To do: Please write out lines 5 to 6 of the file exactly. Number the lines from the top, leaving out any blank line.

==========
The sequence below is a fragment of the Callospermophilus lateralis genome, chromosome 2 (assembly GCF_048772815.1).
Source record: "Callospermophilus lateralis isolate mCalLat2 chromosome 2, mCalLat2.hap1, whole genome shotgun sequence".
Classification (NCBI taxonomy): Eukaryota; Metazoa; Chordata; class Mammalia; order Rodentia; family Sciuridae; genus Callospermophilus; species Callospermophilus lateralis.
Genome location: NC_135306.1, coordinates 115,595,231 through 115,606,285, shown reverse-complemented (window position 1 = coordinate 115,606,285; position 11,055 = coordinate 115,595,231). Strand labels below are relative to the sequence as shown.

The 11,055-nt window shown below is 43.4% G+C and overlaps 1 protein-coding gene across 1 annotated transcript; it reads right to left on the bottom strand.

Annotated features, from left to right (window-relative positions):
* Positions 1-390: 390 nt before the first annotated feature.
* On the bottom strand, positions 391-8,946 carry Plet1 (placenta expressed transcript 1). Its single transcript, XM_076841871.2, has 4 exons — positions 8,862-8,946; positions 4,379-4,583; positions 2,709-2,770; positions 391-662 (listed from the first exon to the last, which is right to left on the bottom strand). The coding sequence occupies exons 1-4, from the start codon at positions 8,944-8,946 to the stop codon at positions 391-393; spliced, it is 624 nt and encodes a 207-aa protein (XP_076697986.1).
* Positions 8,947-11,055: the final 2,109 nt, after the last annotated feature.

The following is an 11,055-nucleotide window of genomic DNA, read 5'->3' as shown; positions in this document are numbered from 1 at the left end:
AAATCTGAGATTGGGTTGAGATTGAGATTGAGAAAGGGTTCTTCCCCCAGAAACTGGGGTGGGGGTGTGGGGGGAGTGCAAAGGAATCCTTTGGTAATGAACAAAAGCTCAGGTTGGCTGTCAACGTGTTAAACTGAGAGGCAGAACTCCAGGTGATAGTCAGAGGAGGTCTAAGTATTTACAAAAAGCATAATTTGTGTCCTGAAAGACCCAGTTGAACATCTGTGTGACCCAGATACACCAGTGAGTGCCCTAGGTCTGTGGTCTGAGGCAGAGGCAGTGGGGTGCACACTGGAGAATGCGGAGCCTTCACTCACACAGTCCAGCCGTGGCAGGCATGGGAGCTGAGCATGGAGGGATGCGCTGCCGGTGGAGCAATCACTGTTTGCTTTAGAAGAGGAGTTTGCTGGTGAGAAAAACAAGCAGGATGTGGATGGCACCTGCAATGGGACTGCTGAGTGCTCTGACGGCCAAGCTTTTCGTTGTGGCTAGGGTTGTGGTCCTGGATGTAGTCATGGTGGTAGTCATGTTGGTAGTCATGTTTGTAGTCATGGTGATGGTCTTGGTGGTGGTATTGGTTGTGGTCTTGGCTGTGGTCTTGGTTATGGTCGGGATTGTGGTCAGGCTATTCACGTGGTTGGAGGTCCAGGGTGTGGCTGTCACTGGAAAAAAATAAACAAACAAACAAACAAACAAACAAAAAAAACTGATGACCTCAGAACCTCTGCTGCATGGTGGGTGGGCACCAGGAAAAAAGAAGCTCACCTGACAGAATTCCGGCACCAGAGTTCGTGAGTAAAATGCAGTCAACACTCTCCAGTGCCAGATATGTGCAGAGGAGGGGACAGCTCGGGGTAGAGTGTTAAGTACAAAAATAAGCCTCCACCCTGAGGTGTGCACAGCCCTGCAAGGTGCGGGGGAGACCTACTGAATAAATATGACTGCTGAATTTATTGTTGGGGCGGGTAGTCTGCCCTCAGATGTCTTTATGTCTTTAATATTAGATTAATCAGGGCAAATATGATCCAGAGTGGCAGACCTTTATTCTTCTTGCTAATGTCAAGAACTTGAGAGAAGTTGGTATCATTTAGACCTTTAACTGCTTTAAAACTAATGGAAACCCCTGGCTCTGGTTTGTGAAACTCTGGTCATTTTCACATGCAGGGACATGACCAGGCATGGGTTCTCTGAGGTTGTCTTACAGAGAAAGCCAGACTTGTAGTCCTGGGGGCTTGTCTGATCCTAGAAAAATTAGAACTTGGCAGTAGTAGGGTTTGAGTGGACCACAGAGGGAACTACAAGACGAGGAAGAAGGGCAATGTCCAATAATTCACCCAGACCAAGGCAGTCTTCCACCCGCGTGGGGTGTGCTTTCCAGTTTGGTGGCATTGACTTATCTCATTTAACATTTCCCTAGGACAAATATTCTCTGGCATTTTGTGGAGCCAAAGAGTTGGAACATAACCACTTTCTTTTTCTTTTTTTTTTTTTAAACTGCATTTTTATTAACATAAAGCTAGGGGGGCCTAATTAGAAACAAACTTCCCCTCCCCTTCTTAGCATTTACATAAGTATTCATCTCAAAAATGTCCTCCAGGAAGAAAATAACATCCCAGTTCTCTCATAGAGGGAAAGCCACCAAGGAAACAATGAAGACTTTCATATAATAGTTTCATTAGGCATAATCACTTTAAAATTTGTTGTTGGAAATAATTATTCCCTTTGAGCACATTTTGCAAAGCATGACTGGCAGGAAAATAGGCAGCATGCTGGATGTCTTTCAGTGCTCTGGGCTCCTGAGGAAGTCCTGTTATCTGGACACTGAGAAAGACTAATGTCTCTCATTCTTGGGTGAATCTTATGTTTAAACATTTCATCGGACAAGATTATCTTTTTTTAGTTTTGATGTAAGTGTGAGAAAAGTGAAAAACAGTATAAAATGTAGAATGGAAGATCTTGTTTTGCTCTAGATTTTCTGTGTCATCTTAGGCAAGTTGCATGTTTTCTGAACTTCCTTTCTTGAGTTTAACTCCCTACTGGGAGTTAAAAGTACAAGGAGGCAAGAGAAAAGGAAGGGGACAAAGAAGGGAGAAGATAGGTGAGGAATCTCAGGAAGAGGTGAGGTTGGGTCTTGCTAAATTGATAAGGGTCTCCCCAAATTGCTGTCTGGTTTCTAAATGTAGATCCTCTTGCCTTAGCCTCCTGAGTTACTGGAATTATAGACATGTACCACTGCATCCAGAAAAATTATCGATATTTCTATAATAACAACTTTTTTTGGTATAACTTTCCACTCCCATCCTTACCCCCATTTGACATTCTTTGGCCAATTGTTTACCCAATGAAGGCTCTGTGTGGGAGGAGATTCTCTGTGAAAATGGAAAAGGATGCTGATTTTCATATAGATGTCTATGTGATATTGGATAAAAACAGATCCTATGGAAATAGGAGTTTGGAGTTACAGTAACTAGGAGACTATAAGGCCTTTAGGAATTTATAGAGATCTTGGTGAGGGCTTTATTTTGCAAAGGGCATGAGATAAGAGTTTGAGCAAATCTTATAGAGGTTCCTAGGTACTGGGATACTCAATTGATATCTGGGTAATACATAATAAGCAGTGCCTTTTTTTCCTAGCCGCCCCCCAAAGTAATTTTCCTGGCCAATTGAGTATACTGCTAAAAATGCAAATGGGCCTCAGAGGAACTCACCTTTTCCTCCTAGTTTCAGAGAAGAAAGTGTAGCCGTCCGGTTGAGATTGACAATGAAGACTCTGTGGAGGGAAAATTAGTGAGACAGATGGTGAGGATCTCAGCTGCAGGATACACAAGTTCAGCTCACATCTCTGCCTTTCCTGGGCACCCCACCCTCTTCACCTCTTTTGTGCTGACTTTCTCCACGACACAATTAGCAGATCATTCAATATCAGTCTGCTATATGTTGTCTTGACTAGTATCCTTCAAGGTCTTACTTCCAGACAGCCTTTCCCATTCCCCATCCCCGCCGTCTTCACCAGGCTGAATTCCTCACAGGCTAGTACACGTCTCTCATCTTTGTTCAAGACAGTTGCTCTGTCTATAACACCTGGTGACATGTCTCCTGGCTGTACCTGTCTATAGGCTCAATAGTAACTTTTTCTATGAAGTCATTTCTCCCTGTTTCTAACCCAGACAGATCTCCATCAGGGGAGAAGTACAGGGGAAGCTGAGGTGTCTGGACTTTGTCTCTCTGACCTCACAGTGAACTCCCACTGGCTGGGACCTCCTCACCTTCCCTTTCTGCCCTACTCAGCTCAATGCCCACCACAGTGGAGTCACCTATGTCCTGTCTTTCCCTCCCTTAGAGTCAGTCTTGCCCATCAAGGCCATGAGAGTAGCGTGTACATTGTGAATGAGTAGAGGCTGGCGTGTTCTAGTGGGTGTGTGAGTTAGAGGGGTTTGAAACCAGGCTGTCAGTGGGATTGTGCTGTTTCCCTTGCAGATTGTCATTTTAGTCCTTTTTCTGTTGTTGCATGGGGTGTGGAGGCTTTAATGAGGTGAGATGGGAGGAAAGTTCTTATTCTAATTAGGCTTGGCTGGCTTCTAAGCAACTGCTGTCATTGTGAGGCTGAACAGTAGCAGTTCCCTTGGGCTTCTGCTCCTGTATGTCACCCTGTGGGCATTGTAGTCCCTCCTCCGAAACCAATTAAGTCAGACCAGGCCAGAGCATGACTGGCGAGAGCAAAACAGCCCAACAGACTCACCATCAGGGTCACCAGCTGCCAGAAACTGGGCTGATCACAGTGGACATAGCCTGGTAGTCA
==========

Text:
The 11,055-nt window shown below is 43.4% G+C and overlaps 1 protein-coding gene across 1 annotated transcript; it reads right to left on the bottom strand.

Annotated features, from left to right (window-relative positions):